Zambolis apartments

Zambolis apartments
For your holidays in Chania

Thursday 14 July 2016

Athens 2016: Lost grandeur (Χαμένα μεγαλεία)

Running through the centre of Athens are two imposing avenues that connect the two major Athenian landmarks of Syntagma and Omonoia Squares. Stadiou and Panepistimiou Streets were where, a quarter of a century ago, I would come to go shopping. Stadiou is where, I was told by my boss, the expensive clothes and shoe shops were, if I wanted to buy something finer in life than what our working class neighbourhood of Egaleo could offer. I remember buying my favorite pair of shoes somewhere here - high heeled wooden sandals, with a peep-toe dark brown matt leather upper and cross-over straps with a firm buckle on the covered heel. They lasted for ages. I even remember the price - something in the range of 25,000 (~73€) drachmas, which the owner of the shop told me would drop to 20,000 (~58€) drachma if I didn't issue a receipt, a discount which I am sure I gladly accepted at the time.
 Panepistimou St, at the Vivliothiki (Library) bus stop

Despite the sweltering July heat, since I was in the area of Syntagma Square, I wanted to walk down those glorious roads again, to experience the grandeur that I recalled in my first few years of residence in Greece. I did not really know myself what I would find on Stadiou and Panepistimiou Steets more than two decades later. But it is only now, when I think very hard as I try to force myself to remember what those days were really like for me, that I recall the dirty buses, the rude bus drivers, the anxious faces among the throngs, the lotto ticket touts, the myriads of kiosks within a few metres of each other all selling the same things, and the cries of the hawkers as they tried to entice you into their businesses to consider their wares. I remember living those days in darkness, despite the bright sunlight that the Acropolis always seemed to be drenched in.*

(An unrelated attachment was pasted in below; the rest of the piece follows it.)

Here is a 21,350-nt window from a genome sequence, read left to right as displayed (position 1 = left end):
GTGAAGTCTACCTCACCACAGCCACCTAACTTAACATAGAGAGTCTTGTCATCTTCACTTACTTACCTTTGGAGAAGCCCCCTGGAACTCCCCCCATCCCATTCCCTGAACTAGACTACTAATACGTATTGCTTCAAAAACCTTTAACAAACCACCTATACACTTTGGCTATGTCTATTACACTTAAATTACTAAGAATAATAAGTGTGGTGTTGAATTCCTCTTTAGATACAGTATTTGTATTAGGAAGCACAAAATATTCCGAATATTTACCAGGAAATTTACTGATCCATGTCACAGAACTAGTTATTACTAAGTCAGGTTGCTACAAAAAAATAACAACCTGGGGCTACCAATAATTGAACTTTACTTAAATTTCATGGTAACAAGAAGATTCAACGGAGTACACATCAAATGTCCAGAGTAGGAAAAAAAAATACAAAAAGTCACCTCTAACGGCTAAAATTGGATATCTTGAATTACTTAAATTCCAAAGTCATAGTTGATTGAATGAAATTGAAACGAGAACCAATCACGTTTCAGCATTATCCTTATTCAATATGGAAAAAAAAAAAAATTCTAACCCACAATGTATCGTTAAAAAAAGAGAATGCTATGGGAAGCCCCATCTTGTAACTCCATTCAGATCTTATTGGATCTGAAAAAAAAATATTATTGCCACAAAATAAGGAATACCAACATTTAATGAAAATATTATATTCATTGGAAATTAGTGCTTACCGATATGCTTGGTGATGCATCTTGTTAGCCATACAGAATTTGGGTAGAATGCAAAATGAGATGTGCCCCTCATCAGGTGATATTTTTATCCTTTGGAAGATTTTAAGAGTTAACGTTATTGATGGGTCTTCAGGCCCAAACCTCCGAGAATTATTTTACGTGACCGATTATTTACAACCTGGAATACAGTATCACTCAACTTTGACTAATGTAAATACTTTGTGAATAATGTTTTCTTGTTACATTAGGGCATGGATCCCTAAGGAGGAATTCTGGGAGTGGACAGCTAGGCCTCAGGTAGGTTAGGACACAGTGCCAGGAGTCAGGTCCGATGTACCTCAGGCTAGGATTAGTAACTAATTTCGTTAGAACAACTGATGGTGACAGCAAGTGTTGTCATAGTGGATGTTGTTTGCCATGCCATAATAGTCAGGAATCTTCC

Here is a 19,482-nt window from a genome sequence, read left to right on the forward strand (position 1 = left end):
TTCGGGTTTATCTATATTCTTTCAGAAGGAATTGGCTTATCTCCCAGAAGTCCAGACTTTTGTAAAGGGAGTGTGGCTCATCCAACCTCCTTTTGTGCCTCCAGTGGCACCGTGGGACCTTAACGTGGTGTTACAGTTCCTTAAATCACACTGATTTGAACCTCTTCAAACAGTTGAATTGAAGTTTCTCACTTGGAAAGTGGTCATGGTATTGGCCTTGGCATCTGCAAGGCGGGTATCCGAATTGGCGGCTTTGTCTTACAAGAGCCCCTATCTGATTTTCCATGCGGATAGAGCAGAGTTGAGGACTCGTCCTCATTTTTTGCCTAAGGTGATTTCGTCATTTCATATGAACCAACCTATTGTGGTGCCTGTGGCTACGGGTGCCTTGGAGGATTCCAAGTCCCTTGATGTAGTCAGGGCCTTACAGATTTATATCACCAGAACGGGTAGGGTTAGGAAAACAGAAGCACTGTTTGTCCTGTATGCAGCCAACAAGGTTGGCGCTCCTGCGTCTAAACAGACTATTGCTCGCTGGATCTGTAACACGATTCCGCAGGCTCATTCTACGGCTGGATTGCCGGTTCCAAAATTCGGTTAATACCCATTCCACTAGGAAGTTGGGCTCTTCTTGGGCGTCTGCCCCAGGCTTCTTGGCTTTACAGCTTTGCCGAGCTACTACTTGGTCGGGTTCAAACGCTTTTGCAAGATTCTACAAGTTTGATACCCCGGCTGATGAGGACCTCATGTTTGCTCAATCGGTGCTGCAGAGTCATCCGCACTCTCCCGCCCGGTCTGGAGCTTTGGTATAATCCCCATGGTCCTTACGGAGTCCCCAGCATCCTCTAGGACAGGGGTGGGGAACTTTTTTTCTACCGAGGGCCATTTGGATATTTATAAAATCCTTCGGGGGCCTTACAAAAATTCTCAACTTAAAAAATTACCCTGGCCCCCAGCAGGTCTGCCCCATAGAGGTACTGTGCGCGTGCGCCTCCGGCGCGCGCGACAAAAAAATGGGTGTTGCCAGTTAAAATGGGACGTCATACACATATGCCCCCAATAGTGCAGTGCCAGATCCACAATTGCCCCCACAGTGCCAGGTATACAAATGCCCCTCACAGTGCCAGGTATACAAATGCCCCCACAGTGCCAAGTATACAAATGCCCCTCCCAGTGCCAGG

We sat on the wooden benches of the pedestrianized area of Voukourestiou Street, as I pondered which street we should take first. Wendy's burger restaurant was long gone, the landmark replaced by the pricey and soulless Attika Mall. Stadiou is full of contrasts: some buildings still look imposing, and they still house many branded as well unbranded stores, interspersed with a few trendy (and some not so trendy) looking cafes whose staff all wear uniforms now in the colour of the business's logo. It didn't take long to come across the first of the boarded-up buildings on both sides of the street. Walking by the Bank of Greece's behind (its front is on Panepistimiou), we passed by a homeless couple that was still sleeping. Lying on rags, lined with cardboard boxes, their eyes were closed, as one hugged the other. They were lying in front of what seemed to be a boarded-up hotel with the impressive words 'palace' in its name. It is said that just one homeless person is too many, and in this particular location, the image stuck out like a sore thumb.

Pretending that we didn't see them, we stopped to admire the enticing sleek modern display of the IANOS bookshop. On entering, we realised that we would have to choose between high fashion and food for our thoughts. At least we could still afford to eat; we are confident of that. Apart from the many Greek titles, there were also many Greek translations of English books. A linguistics title by David Crystal caught my eye - didn't I read that while I was studying at VUW? But I was completely gobsmacked when I saw what was sitting prominently right next to it with its cover showing, bearing my VUW sociolinguistics professor's name on it. I'd read that one too in its earliest edition! We bought one of the cheaper Arkas volumes and continued on our way.

Patision St (aka 28th October)

Pausing just a little at Plateia Klafthmonos, I imagined who cried (κλαυθμός - klafth-MOS: cry), and who may still be crying here,** before passing through Korai to get to Panepistimiou, which is also called Eleftherios Venizelos Avenue (a spade is not necessarily a spade in Greece). I remember sitting here with a friend, who had driven me all the way from Egaleo to go out for drinks in this very spot. "It's nice here, isn't it?" she kept saying, implying Egaleo's shabbiness, and I always agreed with her, even though at the time I felt uncomfortable among the stemmed-glass candle-lit atmosphere. Athens' regular destruction by 'activists' had left this building intact; not even the omnipresent Greek graffiti was gracing its exterior. A number of tourists were taking photos on the steps of the main University building. I amused myself with the thought that they might have mistaken it for another of Pericles' works, built not in modern times, but in the Golden Age of Athens.

From here, the road descends into the chaos of Omonoia Square, once considered a central meeting place in Athens, with transients and provincials all being lured to it in the past, whether on purpose or by accident, as it was almost impossible not to end up here when coming into the centre of Athens, no matter which part of the country you came from. All roads led newcomers to Omonoia Square: